Volvo automatic brakes could reduce car crashes

Automatic braking systems — currently installed on some Volvo vehicles — could slice the number of low-speed crashes that happen in typical commuter traffic by a quarter if widely adopted, according to the Highway Loss Data Institute.

The institute, which analyzes claims and damage issues for the insurance industry, reviewed the advanced forward collision avoidance system that has been standard in the Volvo XC60 midsize SUV since the 2010 model year.

The system uses a laser sensor built into the windshield to automatically brake a vehicle and avoid a rear-end crash at low speeds.

The vehicles equipped with Volvo’s City Safety system were far less likely to be involved in low-speed crashes than similar vehicles that did not have the safety feature, the institute found. There were 27% fewer “at-fault” insurance claims for XC60 drivers compared with operators of other midsize luxury SUVs.


“This is our first real-world look at an advanced crash avoidance technology, and the findings are encouraging,” institute President Adrian Lund said Tuesday. The institute is the research arm of the Insurance Institute for Highway Safety.

The accident rate fell for “the kinds of front-to-rear, low-speed crashes that frequently happen on congested roads,” he said.

Volvo’s system works at speeds of about 2 to 19 miles per hour by sensing vehicles within 18 feet of the front end of the SUV. If the speed difference between vehicles is less than 9 mph, it can prevent a crash. If the speed difference is greater, it can reduce the impact and the damage inflicted. It is not designed to work at speeds faster than 19 mph.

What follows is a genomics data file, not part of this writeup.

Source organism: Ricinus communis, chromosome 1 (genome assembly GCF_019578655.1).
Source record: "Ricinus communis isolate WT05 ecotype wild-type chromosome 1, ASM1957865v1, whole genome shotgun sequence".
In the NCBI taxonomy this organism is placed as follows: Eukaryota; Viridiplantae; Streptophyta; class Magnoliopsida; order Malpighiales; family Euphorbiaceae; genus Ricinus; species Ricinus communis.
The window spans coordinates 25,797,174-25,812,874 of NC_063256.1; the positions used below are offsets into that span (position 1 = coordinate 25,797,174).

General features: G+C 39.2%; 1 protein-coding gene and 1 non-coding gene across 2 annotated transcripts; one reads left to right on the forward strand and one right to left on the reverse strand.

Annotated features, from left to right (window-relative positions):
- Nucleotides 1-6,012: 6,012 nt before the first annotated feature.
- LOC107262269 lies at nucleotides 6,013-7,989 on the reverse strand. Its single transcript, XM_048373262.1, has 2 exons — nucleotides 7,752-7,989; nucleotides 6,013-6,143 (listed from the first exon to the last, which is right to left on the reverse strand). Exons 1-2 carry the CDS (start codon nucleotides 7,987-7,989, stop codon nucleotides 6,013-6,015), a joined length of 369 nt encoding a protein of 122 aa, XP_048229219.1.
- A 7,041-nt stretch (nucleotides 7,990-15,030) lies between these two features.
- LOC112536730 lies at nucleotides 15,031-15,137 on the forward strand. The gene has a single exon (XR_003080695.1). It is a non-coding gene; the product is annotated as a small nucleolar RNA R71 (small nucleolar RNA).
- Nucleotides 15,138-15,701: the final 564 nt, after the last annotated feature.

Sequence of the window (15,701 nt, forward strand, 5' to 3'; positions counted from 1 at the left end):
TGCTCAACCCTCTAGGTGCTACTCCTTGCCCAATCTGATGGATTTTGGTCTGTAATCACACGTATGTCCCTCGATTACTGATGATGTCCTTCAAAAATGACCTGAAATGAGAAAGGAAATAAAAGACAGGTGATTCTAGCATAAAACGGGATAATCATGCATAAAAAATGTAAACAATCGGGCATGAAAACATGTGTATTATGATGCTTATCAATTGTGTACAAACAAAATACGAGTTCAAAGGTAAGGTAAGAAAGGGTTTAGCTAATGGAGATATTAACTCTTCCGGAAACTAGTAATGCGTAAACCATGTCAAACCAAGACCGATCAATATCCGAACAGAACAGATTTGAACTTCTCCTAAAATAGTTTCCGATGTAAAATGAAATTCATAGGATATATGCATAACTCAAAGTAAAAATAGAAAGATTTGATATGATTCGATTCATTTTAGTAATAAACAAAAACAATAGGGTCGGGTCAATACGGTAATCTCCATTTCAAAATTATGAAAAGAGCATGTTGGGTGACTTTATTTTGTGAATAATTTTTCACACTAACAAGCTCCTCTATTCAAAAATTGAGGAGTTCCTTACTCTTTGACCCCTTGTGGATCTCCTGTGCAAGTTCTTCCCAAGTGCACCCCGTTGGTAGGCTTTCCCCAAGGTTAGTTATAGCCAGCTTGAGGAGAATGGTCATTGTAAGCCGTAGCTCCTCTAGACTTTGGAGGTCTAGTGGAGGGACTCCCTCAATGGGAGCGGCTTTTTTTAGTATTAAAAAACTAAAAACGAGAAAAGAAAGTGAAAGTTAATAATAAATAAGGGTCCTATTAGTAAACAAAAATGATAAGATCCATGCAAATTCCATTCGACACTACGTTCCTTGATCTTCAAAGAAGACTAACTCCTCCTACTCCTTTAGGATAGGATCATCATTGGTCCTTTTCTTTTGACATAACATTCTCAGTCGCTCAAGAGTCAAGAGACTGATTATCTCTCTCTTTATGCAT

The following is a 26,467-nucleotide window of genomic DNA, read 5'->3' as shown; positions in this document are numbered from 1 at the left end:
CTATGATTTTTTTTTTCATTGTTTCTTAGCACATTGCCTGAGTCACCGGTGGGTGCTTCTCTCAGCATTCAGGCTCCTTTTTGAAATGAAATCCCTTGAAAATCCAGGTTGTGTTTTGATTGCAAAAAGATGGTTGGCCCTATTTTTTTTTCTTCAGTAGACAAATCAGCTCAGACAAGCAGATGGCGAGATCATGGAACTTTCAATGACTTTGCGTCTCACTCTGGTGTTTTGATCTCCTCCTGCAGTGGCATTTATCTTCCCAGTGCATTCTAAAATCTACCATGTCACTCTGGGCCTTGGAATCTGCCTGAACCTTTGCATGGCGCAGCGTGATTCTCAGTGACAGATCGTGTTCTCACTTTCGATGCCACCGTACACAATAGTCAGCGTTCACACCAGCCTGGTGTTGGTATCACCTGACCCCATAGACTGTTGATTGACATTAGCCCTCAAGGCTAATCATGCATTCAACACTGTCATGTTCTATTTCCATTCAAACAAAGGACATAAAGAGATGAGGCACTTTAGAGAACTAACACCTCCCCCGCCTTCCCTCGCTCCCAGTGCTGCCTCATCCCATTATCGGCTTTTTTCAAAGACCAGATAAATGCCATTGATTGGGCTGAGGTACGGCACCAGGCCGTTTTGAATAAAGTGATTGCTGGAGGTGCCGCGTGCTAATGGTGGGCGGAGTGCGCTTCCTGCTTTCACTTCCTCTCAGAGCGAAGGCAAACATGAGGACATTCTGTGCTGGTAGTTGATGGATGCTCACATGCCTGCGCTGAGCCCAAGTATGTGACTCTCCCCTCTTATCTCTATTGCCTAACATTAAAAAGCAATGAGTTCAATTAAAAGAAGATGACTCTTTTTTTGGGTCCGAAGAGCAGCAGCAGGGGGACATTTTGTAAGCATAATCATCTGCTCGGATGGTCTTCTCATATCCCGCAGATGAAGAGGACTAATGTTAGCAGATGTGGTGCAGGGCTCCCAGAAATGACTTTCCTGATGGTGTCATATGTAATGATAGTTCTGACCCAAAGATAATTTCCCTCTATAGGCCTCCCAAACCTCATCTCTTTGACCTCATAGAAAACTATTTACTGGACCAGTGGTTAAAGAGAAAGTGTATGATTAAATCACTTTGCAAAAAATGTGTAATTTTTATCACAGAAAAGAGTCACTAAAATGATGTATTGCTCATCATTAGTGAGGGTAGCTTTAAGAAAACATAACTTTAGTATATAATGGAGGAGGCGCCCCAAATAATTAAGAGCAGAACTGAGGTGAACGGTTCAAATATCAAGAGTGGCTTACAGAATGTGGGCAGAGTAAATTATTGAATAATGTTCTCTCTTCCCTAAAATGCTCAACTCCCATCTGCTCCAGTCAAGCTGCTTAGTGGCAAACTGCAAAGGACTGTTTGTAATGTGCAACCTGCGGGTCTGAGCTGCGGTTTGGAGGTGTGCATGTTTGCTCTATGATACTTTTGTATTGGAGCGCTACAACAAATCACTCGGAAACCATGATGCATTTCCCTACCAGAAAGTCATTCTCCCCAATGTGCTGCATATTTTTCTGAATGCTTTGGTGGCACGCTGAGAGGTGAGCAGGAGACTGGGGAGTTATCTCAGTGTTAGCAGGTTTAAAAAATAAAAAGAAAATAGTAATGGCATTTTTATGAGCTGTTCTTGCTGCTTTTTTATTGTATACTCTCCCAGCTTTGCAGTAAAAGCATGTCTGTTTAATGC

The system also is standard on 2011 to 2012 Volvo S60 sedans and 2012-model S80 sedans and XC70 wagons. Volvo and other automakers are working on similar systems that would prevent crashes at higher speeds.

The National Highway Traffic Safety Administration said that the results of the study were encouraging and that it was conducting research on other forward-collision warning systems as well as the rapidly evolving crash-imminent braking and dynamic brake support systems.

Such systems “hold the promise of preventing deaths and injuries as well as preventing property damage,” NHTSA Administrator David Strickland said. “As we continue to evaluate these systems and their ability to reduce the frequency and severity of vehicle collisions, we are pleased to see automobile manufacturers moving forward with new technologies designed to improve safety.”

The Highway Loss Data Institute is also looking at the efficacy of other safety systems.

“Crash avoidance technology has a lot of promise,” Lund said. “We are doing more research to see if other systems live up to their billing.”